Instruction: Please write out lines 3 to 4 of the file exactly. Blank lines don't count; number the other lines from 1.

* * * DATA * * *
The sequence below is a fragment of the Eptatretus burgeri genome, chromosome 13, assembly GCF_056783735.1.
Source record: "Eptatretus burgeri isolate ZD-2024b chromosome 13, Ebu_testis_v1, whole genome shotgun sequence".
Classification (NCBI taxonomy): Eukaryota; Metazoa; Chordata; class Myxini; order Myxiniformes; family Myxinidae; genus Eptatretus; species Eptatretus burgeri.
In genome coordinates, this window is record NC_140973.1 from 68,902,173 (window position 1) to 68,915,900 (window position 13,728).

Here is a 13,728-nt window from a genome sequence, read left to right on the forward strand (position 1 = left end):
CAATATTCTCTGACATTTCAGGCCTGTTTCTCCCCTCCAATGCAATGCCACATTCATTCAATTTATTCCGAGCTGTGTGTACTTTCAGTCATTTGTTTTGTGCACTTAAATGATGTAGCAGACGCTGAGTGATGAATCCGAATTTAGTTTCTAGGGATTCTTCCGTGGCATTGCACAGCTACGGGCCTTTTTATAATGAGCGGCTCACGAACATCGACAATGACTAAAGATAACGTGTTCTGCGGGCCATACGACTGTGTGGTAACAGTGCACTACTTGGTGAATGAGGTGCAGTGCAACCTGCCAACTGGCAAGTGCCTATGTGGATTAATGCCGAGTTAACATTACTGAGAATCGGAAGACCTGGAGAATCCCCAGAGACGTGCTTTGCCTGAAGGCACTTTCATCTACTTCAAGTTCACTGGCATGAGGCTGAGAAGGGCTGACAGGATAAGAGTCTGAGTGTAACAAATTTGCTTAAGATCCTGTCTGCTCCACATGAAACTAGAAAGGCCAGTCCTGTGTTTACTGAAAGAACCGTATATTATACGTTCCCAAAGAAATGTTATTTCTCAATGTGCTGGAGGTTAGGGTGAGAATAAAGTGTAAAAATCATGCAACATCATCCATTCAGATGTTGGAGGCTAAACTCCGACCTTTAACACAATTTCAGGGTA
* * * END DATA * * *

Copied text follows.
Classification (NCBI taxonomy): Eukaryota; Metazoa; Chordata; class Myxini; order Myxiniformes; family Myxinidae; genus Eptatretus; species Eptatretus burgeri.
In genome coordinates, this window is record NC_140973.1 from 68,902,173 (window position 1) to 68,915,900 (window position 13,728).